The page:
Does the US really want to stop the Central Asian drug trade or merely to organize all smuggling efforts under American control, and possibly, to streamline operations there? When condemning Asian smugglers, or even Mexican or Colombian smugglers, it is customary to overlook the facts that the biggest crime bosses of them all are the bankers who run the whole operation from the United States or Europe. How would major shipments of narcotics even be moved without the help of US military personnel or equipment, or that of complicit government officials all along the supply chain, either in actual shipping or in simply “looking the other way”? It it weren’t for smugglers and black markets, millions would go hungry, or otherwise suffer some other attribute of attrition. The key to drug control is to take the profit out of the “black” business and to create new legitimate alternatives where called for.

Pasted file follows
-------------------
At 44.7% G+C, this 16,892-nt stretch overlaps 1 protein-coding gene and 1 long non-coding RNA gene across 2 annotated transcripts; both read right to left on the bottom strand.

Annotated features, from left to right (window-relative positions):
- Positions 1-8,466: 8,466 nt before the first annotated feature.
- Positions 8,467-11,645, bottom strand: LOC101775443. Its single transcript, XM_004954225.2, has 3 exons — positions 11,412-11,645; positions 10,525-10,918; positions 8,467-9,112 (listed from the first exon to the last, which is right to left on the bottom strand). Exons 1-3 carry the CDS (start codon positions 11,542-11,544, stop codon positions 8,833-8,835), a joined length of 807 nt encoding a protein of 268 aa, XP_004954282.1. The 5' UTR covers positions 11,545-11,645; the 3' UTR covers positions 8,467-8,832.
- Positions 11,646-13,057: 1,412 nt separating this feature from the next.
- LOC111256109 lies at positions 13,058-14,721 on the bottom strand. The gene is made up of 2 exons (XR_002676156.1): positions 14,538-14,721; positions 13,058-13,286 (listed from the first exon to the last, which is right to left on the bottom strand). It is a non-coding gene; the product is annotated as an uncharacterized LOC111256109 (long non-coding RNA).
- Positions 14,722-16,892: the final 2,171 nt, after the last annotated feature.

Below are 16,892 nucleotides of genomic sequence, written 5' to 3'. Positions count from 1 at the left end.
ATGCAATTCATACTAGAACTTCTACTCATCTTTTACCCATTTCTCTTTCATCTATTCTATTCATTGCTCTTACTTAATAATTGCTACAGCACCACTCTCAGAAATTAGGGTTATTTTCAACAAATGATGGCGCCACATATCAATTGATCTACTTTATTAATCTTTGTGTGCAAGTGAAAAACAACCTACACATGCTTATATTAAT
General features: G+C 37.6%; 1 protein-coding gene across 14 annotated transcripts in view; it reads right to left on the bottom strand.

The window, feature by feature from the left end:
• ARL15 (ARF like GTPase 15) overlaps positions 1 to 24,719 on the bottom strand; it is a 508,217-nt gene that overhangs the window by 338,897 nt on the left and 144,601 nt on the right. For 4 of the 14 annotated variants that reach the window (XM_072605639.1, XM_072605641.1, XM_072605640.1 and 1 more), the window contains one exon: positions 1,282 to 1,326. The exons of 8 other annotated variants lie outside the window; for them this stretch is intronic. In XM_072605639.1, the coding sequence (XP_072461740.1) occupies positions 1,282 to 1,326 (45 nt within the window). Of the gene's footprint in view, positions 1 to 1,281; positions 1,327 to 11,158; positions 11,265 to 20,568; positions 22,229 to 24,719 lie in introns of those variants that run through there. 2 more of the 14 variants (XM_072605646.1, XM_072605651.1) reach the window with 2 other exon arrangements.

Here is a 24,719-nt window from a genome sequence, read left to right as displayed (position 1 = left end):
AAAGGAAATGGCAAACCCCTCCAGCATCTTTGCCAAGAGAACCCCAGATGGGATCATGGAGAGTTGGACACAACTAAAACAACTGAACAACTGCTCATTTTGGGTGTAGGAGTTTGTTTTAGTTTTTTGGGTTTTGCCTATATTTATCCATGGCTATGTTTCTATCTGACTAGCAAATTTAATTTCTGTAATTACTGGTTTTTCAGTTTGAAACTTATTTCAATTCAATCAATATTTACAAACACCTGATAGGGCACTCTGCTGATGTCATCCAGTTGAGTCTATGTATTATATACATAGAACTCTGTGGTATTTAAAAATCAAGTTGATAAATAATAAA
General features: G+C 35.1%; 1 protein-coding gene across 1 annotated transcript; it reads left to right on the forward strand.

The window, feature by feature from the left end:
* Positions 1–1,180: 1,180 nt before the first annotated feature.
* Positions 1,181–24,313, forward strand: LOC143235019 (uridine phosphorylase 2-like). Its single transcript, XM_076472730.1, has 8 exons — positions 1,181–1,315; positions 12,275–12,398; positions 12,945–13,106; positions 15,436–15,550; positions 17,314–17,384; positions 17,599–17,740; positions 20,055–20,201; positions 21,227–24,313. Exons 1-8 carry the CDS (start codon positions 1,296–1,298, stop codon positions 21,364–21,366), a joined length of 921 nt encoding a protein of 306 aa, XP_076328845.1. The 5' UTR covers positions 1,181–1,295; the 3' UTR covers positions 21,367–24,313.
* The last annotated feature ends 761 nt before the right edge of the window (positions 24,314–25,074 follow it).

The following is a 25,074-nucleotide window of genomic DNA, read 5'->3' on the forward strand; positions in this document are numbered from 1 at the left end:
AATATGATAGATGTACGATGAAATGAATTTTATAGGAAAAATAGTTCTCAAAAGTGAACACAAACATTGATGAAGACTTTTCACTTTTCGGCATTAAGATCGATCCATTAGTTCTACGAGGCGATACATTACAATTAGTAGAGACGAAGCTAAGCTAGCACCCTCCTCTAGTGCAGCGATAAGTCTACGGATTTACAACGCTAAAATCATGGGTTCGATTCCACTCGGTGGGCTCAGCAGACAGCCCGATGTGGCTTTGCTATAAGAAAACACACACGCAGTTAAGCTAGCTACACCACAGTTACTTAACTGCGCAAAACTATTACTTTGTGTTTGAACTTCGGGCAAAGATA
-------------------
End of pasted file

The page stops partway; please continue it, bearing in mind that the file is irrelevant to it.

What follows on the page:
Dry-up the source in Afghanistan and there will be little to nothing for the hungry addicts on the streets of Moscow to shove into their arms. Why is it that Russia is always painted as an object of obstruction in the international media, whenever it stands in the path of the global police state, or it offers real, workable solutions to actual human problems like heroin addiction? People will continue to pay for their addictions until it is becomes impossible to continue, that is when the needed life-changing decisions will be made by the individual users. Putin definitely understands mankind’s major issues, such as the big one which American leaders refuse to learn, that the era of police states is over.]